Under the new policy, Medicare officials said, most hearings will be held with videoconference equipment or by telephone. A beneficiary who wants to appear in person before a judge must show that "special or extraordinary circumstances exist," the rules say.
But a beneficiary who insists on a face-to-face hearing will lose the right to receive a decision within 90 days, the deadline set by statute.
The policy change comes as Bush administration officials are predicting an increase in the volume of cases, with the creation of a Medicare drug benefit expected to generate large numbers of claims and appeals. But in a recent study, the Government Accountability Office, an investigative arm of Congress, questioned the heavy reliance on videoconferences, saying that "beneficiaries are often uncomfortable using videoconference facilities and prefer to have their cases heard face to face."
At the end of the nearly two-hour meeting, it was decided that proponents of intelligent design -- an idea that the world was started by a supernatural power -- will provide testimony from May 5 through May 7.
And in a surprise move, it appears that supporters of evolution will present their side May 12 through May 14.
Scientists in Kansas and across the nation had previously said they would boycott the hearings on science standards because they felt that conservative State Board of Education members were using the hearings to criticize evolution and introduce religion in science classes.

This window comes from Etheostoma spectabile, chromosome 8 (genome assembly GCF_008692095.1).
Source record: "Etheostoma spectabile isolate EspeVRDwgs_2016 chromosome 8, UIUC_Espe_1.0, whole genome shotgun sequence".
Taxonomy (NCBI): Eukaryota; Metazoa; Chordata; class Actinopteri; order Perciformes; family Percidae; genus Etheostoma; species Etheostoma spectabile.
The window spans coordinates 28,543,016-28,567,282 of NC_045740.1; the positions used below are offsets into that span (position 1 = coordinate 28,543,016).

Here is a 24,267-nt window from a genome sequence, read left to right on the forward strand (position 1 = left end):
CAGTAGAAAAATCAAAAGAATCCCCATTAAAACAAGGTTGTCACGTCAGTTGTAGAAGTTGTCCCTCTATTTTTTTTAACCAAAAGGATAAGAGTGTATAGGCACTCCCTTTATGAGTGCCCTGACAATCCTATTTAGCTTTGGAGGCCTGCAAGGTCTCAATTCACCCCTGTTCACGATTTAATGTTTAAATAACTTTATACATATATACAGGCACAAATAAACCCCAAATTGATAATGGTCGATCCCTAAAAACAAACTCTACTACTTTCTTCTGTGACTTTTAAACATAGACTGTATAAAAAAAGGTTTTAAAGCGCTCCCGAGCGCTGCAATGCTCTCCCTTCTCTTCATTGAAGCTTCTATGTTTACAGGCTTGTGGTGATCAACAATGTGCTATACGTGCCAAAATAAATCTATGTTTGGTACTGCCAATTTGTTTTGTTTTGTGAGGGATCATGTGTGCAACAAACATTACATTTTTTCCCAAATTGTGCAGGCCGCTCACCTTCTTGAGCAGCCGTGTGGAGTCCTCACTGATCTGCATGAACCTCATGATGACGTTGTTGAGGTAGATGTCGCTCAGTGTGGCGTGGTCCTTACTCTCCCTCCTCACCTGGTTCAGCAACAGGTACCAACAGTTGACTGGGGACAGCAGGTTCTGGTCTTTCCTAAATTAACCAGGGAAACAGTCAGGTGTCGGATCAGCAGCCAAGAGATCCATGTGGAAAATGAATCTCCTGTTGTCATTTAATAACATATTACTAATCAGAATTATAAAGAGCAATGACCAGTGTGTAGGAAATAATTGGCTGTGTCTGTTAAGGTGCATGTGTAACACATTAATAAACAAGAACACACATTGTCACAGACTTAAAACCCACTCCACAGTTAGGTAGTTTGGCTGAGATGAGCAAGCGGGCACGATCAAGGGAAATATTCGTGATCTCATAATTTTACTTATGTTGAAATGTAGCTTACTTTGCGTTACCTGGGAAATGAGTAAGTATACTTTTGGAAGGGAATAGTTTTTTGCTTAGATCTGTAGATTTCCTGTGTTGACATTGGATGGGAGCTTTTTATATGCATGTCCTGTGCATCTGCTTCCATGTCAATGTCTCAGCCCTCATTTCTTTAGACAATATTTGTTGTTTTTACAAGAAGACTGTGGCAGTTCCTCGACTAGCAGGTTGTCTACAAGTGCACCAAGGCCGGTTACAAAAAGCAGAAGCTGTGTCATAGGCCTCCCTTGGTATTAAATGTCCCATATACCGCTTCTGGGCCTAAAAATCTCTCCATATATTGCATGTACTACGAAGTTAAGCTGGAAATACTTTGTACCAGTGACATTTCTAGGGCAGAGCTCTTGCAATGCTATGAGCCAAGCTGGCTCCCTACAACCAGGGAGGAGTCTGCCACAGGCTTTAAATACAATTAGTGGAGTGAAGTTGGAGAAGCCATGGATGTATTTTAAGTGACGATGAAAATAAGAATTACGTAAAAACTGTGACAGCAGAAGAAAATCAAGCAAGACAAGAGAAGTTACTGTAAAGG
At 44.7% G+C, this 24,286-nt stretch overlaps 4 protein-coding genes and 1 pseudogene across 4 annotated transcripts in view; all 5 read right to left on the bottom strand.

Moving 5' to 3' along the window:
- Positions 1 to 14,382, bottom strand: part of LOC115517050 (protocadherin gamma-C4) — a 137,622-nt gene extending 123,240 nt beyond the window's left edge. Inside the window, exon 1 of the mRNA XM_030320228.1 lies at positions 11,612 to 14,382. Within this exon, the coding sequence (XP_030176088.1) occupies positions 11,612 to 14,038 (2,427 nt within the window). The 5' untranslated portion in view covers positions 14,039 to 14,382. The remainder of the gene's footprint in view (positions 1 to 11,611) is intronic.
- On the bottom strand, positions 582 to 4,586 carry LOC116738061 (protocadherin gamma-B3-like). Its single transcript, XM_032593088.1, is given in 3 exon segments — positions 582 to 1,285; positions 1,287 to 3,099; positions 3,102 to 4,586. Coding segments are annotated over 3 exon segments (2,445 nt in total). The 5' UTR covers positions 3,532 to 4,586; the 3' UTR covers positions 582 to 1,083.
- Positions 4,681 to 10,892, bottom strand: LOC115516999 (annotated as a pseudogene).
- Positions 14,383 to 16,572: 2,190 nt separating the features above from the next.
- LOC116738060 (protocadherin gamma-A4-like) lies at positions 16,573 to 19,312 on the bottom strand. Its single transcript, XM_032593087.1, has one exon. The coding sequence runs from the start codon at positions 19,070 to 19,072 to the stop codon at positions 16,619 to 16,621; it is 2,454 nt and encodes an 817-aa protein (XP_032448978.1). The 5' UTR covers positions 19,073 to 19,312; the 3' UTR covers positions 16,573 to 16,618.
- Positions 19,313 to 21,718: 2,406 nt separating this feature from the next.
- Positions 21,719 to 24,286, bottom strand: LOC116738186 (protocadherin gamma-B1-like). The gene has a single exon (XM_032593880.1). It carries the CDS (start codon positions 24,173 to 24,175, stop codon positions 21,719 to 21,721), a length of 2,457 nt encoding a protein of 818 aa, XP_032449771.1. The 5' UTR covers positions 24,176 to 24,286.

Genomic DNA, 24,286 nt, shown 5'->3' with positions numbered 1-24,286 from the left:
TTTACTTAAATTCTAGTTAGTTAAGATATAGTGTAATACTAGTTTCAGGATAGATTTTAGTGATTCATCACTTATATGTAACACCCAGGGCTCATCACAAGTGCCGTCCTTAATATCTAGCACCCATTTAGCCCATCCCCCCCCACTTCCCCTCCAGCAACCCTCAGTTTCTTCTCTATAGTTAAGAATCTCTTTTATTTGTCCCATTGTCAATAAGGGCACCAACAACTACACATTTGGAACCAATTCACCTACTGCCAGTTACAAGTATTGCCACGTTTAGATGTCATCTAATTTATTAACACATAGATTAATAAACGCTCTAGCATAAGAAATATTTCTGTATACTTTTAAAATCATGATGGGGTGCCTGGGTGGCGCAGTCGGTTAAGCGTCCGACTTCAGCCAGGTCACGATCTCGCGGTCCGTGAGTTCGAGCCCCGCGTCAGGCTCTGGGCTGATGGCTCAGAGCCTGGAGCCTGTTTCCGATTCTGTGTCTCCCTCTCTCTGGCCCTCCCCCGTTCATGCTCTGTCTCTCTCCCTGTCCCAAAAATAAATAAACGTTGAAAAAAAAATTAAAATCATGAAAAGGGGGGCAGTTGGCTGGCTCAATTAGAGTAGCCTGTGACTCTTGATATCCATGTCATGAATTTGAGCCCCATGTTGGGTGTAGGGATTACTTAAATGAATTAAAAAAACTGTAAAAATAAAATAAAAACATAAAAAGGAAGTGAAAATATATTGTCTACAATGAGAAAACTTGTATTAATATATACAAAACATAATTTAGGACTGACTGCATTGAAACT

But on Tuesday, the majority of scientists serving on a committee that composed the pro-evolution science standards for Kansas students indicated they were ready to challenge the conservatives.
Dealing in lies of omission, image ads belong to a business strategy known as greenwash, defined by the Oxford English Dictionary as “disinformation disseminated by an organization so as to present an environmentally responsible public image.”
1. Ford Motor Company
3. United States Forest Service
5. General Motors
6. Nuclear Energy Institute
7. Alliance of Automobile Manufacturers
8. TruGreen ChemLawn
9. Xcel Energy
10. National Ski Areas Association
“Most people hear them talk about a ‘Christian nation’ and think, ‘Well, that sounds like a good, moral thing,’ says the Rev. Mel White, who ghostwrote Jerry Falwell’s autobiography before breaking with the evangelical movement. “What they don’t know—what even most conservative Christians who voted for Bush don’t know—is that ‘Christian nation’ means something else entirely to these Dominionist leaders. This movement is no more about following the example of Christ than Bush’s Clean Water Act is about clean water.”